Seven seater comparison review: Volkswagen Multivan

The Volkswagen Multivan is certainly the leader of the space race, if not quite the final frontier. Commercial vehicle origins let it down against more sophisticated competition.

Volkswagen Multivan

First published in the October 2016 issue of Wheels magazine, Australia's best car mag since 1953.

The Volkswagen Multivan is the leader of the space race, if not quite the final frontier. 

Can’t wait to see the final score? Jump to the verdict now.

Volkswagen invented the MPV. Fact. It happened way back in the 1950s when the nice people at Wolfsburg bolted some extra seats into a Volkswagen Kombi van and created the Microbus. Even the name was clever. And when you look at this latest variation on the theme, it’s quite plain to see that VW’s ’50s mind-set remains. If it ain’t broke, etc…

Trouble is, the rest of the players have embraced newer design elements, leaving VW’s people-mover at risk of becoming an anachronism, purely on the basis of it being so closely related to a commercial vehicle.

Volkswagen MultivanHappily, one of the things that stamps it as a parcel van is the very same thing that makes it work as an MPV: it’s a huge box on wheels. Oh sure, you can see, hear and feel that it could still be delivering whitegoods, but all that stretching room inside makes for arguably the most accommodating vehicle here. It’s also the most flexible with removable second-row seats, a walk-through capability and a two-two-three seating layout.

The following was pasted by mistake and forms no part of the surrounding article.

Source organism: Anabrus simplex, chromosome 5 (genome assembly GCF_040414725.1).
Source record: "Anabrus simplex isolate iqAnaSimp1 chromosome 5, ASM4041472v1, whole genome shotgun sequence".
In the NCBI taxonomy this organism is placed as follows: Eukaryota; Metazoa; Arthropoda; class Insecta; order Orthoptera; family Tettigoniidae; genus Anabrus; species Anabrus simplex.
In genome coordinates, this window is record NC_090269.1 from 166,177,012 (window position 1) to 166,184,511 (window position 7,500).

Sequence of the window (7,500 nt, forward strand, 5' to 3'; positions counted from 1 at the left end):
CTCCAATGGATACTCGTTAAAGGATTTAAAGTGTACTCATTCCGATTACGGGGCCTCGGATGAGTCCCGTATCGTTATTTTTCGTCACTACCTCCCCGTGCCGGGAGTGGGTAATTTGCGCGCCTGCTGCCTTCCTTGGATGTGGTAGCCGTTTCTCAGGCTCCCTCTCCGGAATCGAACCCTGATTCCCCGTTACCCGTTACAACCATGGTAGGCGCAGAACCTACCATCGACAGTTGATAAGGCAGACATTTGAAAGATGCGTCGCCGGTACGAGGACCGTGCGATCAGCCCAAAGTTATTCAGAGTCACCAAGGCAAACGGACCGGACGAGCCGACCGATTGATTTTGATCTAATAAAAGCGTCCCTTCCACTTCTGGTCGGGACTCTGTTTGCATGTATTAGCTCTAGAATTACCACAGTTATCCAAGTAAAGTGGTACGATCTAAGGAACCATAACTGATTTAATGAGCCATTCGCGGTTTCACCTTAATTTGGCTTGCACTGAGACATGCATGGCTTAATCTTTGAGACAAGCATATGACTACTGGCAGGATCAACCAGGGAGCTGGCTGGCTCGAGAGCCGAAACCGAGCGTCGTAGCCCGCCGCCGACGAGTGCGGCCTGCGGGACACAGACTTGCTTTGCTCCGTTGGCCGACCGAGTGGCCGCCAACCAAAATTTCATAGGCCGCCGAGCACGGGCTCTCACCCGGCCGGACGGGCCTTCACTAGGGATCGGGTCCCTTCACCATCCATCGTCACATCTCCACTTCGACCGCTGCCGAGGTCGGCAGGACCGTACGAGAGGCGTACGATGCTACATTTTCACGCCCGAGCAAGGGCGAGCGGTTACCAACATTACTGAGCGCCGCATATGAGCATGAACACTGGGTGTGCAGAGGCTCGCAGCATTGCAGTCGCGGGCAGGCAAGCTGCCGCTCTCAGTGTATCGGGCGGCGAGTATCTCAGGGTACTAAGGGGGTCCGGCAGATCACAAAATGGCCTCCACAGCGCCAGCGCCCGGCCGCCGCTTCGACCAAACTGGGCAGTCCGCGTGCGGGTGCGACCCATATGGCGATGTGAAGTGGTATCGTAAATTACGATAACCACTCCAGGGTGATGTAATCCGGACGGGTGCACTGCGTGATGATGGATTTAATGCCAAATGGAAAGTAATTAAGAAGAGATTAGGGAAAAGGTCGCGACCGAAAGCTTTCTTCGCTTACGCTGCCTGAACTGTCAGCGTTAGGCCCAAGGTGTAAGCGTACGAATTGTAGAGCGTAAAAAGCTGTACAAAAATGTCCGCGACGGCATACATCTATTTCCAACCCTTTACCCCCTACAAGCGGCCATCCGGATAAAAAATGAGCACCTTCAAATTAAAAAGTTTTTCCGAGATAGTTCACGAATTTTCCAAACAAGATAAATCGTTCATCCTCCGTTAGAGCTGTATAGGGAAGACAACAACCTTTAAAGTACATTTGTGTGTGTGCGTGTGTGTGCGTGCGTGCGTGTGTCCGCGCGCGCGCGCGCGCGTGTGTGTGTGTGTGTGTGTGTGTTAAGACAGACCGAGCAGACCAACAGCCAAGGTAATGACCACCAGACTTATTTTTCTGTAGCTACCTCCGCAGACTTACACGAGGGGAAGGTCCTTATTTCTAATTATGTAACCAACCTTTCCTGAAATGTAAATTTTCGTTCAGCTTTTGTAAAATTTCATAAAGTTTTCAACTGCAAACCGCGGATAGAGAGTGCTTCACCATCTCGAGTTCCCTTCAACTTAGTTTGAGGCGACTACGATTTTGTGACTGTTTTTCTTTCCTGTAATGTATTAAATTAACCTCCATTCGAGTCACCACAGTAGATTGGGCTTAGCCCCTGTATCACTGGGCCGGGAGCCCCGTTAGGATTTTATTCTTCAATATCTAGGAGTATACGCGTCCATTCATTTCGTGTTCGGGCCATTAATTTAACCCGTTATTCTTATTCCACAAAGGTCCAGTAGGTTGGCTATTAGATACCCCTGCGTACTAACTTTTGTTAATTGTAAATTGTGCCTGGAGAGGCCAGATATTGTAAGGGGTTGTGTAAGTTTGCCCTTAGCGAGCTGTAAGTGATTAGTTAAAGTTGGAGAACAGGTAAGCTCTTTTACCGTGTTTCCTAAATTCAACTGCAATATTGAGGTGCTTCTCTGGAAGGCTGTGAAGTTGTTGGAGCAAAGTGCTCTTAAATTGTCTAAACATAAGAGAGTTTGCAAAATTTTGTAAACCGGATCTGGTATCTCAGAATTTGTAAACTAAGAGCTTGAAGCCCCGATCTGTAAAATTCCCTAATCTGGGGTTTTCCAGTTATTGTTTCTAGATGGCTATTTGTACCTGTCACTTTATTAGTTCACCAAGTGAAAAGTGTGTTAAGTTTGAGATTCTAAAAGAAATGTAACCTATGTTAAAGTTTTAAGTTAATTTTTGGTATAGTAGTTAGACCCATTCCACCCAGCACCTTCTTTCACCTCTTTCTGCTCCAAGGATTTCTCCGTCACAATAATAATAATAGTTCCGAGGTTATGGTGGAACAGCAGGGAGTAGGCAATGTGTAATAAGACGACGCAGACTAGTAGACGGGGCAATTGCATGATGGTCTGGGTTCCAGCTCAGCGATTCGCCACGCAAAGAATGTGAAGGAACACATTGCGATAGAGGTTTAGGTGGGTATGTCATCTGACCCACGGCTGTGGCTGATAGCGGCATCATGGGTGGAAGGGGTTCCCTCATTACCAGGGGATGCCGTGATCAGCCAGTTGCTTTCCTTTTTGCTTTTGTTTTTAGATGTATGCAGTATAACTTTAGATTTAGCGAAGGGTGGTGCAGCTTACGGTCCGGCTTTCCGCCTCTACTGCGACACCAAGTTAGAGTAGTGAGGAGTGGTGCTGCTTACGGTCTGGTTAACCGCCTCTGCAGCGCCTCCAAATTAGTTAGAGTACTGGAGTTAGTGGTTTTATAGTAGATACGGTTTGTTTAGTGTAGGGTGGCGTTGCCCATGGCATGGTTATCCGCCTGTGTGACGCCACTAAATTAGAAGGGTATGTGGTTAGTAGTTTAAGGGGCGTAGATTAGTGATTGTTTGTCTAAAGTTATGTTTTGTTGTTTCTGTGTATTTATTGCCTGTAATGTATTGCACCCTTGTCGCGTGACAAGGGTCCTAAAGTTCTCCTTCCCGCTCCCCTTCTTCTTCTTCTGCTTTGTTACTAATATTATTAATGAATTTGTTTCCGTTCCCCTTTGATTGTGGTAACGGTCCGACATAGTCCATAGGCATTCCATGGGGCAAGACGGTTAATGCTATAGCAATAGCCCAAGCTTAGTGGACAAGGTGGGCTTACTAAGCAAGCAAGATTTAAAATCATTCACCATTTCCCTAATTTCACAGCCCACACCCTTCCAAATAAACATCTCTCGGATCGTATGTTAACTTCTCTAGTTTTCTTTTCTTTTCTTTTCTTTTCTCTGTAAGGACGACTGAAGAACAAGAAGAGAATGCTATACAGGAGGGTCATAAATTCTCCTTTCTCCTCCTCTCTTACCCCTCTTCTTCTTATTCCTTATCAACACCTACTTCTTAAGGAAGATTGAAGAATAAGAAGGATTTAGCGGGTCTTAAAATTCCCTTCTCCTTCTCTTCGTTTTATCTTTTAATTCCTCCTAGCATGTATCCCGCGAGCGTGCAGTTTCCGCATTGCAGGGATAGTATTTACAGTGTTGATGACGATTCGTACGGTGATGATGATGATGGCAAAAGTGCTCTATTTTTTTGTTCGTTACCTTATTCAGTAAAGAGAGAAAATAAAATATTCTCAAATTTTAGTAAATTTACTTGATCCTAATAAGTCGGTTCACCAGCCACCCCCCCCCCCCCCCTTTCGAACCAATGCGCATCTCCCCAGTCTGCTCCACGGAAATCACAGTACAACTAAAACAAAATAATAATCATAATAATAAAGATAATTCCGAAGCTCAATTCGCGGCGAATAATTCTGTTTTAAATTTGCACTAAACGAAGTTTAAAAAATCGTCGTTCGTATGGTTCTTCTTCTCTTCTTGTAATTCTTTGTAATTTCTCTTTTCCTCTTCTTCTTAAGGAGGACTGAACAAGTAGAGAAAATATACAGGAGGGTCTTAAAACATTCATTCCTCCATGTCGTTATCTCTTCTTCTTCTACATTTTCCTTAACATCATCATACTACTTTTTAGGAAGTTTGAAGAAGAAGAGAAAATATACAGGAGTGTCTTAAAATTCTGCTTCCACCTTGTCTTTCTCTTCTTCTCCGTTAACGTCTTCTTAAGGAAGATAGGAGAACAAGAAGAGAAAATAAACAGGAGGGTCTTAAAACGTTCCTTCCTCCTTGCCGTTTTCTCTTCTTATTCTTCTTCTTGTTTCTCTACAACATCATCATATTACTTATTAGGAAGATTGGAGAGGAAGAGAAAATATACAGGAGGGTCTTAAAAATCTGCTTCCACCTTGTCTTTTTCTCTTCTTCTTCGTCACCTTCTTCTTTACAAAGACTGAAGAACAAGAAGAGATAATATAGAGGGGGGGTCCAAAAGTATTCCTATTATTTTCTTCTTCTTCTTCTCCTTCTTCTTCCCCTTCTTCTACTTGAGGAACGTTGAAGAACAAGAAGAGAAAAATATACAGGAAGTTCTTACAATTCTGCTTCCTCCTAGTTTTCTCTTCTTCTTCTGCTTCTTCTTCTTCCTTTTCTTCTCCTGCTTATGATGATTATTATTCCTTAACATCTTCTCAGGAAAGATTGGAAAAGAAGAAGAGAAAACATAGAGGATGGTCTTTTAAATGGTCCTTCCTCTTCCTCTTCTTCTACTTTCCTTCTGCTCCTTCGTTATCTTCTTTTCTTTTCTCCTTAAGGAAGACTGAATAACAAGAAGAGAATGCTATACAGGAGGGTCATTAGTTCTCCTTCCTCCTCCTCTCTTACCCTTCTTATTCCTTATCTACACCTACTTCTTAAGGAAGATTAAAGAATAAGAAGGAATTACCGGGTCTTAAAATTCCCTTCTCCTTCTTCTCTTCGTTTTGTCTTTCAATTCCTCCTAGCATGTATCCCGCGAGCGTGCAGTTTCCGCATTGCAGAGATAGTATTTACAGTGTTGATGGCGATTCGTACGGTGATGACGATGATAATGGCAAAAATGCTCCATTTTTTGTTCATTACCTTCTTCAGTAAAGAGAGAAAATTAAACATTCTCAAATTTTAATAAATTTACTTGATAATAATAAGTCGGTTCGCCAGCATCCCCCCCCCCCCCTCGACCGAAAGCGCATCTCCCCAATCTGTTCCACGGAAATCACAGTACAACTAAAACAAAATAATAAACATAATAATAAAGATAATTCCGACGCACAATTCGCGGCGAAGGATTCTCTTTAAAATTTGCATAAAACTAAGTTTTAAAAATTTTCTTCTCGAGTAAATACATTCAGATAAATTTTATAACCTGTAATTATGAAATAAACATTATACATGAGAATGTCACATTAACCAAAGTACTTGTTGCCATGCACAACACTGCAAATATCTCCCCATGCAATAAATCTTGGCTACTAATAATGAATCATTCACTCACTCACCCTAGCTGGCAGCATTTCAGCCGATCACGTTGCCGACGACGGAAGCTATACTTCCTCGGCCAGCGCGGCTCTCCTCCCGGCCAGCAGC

The second-row chairs feature armrests and can swivel through 180-degrees to turn the rear of the Multivan into a boardroom. Both rear rows can be removed, too, forming the van that VW would rather you not think about in this context.

Volkswagen MultivanSeats up, there’s decent luggage space, but fold the rear row and you’re looking at a cavern of stashing possibilities. Even the opening at the rear is huge; a vast, gaping, square maw measuring 1280mm by 1280mm and with the second-lowest loading height (560mm versus the Honda Odyssey’s 530mm) of this bunch.  The flip-side is that the tailgate itself is also tilt-a-door-sized and requires a decent wedge of clear real estate behind to open it.

The windows are huge and the VW has the most adult-friendly third-row seating, fore-aft adjustment, air vents, cup-holders and a sliding door on each side is a nice touch. If your kids are big or you plan to use the third row all the time, then the Multivan really comes into its own.

Volkswagen -Multivan -transmissionThe driving experience is a bit less friendly, with a slightly grumpy feel and sound from the modestly powered 2.0-litre turbo-diesel engine. Despite all that interior space, the flat steering wheel positions the driver over the top of the pedals, making for a slightly cramped driving position, and the ride can be a bit lively on pimply surfaces. But the seven-speed DSG gearbox works well, and once past its on-centre vacancy, the VW steers progressively and has a natural, flowing feel on a country road. It also rides much better with a load on board.